Structural Views for Component and Connector ModelsS. Maoz, J.O. Ringert, and B. Rumpe
Component and connector views
We present component and connector (C&C) views, which specify structural properties of component and connector models in an expressive and intuitive way. C&C views provide means to abstract away direct hierarchy, direct connectivity, port names and types, and thus can crosscut the traditional boundaries of the implementation-oriented hierarchical decomposition of systems and sub-systems, and reflect the partial knowledge available to different stakeholders involved in a system's design.C&C views resources
We address the verification of a C&C model
against a C&C view and present efficient (polynomial) algorithms to decide satisfaction.
A unique feature of our work, not present in existing approaches to
checking structural properties of C&C models, is the generation of
witnesses for satisfaction/non-satisfaction and of short natural-language
texts, which serve to explain and formally justify
the verification results and point the engineer to its causes.
As one application for C&C views we investigate the synthesis problem:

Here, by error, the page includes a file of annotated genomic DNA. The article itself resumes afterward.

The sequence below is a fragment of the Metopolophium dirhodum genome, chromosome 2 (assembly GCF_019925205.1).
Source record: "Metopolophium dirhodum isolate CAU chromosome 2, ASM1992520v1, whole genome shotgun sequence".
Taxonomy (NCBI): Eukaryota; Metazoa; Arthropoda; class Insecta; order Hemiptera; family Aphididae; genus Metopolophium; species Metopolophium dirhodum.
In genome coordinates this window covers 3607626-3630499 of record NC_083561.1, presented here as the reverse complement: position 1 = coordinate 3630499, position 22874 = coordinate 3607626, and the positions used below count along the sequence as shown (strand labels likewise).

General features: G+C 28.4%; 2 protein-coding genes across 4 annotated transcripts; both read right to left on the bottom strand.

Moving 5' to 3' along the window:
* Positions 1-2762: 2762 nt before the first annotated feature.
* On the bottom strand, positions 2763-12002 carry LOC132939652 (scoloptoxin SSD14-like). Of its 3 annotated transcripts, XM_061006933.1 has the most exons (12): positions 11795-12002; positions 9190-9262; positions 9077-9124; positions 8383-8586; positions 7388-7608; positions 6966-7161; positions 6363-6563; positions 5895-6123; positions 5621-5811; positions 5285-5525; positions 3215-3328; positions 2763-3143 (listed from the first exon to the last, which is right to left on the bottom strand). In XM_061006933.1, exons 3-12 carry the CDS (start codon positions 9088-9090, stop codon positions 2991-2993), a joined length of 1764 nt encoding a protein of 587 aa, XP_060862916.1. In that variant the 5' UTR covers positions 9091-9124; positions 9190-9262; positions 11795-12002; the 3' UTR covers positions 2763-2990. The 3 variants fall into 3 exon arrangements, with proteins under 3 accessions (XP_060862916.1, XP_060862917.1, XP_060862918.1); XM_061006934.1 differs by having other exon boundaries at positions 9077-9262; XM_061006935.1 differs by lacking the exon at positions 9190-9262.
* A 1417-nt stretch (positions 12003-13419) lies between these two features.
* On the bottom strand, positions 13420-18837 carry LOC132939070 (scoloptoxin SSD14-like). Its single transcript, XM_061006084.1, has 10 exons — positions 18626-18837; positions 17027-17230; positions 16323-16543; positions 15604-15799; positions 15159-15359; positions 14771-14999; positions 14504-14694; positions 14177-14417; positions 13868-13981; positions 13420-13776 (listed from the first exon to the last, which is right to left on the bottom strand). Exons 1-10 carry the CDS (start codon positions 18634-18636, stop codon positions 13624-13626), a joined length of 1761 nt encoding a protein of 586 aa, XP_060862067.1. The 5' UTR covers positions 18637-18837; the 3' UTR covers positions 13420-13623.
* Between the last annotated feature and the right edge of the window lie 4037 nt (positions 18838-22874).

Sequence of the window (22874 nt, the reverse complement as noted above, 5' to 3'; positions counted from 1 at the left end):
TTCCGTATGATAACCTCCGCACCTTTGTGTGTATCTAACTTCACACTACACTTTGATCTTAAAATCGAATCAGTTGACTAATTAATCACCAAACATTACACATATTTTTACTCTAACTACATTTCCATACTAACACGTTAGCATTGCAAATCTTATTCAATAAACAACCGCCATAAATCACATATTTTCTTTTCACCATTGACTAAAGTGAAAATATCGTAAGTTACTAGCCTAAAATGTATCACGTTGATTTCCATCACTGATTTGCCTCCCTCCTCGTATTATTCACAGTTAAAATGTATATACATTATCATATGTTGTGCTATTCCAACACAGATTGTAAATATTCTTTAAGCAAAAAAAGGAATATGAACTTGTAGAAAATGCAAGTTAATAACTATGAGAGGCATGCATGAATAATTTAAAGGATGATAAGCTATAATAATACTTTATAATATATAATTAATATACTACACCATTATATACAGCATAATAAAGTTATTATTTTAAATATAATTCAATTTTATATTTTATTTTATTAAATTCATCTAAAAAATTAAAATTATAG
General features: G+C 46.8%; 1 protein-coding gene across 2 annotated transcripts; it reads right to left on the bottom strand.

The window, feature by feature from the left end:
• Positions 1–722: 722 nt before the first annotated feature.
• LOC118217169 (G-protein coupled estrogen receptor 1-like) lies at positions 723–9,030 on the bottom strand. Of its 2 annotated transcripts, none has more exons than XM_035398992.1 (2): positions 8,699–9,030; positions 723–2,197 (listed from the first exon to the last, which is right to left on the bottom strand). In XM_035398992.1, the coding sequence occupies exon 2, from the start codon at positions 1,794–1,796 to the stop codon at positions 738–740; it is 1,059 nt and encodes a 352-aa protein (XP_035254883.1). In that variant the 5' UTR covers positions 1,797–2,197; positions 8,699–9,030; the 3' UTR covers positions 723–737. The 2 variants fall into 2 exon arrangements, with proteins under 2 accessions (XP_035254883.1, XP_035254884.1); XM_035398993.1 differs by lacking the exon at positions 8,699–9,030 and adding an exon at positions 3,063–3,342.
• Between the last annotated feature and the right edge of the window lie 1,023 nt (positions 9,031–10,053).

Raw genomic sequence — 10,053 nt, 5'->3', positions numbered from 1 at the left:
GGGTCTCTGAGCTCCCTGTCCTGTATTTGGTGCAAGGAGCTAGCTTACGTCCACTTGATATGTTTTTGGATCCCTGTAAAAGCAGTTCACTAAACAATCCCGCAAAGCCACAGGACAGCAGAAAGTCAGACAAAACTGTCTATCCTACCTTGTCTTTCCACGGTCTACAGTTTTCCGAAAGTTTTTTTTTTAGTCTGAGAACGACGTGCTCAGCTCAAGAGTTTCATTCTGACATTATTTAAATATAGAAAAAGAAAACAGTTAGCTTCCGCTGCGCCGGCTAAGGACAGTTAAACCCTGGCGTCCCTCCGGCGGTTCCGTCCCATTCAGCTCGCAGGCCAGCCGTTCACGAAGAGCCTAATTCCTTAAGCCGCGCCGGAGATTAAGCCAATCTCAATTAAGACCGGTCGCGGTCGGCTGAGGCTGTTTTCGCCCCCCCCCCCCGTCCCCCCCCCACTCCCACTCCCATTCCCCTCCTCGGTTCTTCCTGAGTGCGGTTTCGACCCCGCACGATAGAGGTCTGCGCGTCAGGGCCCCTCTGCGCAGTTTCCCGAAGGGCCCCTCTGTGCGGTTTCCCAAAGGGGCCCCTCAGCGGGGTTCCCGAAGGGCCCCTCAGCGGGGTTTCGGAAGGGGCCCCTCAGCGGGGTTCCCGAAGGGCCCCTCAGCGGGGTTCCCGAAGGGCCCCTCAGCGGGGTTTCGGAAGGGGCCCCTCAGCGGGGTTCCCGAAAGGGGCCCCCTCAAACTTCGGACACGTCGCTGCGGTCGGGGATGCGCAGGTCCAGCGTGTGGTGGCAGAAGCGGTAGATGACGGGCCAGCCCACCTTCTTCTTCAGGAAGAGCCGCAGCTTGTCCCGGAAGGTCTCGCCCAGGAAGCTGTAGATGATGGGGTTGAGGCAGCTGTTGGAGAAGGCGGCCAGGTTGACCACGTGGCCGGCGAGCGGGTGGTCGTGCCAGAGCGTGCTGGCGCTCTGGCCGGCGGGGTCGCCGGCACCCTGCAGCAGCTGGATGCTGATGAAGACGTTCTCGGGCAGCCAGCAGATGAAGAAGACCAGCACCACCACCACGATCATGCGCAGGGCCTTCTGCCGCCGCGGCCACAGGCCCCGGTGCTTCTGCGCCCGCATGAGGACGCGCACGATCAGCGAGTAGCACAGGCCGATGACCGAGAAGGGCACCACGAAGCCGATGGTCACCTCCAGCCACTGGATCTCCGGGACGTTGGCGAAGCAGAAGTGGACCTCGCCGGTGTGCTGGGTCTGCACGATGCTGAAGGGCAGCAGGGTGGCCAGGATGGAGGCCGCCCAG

given a C&C views specification, consisting of mandatory, alternative, and
negative views, construct a concrete satisfying C&C model, if one exists. We
show that the problem is NP-hard and solve it, in a bounded scope, using a
reduction to SAT, via Alloy. We further extend the basic problem with support
for library components, specification patterns, and architectural styles. The
result of synthesis can be used for further exploration, simulation, and
refinement of the C&C model or, as the complete, final model itself, for
direct code generation.
S. Maoz, J. O. Ringert, B. Rumpe: Synthesis of Component and Connector Models from Crosscutting Structural Views. Joint Meeting of the European Software Engineering Conference and the ACM SIGSOFT Symposium on the Foundations of Software Engineering (ESEC/FSE'13), Eds.: B. Meyer, L. Baresi, M. Mezini, pages 444-454, ACM New York, 2013.Supporting materials for synthesis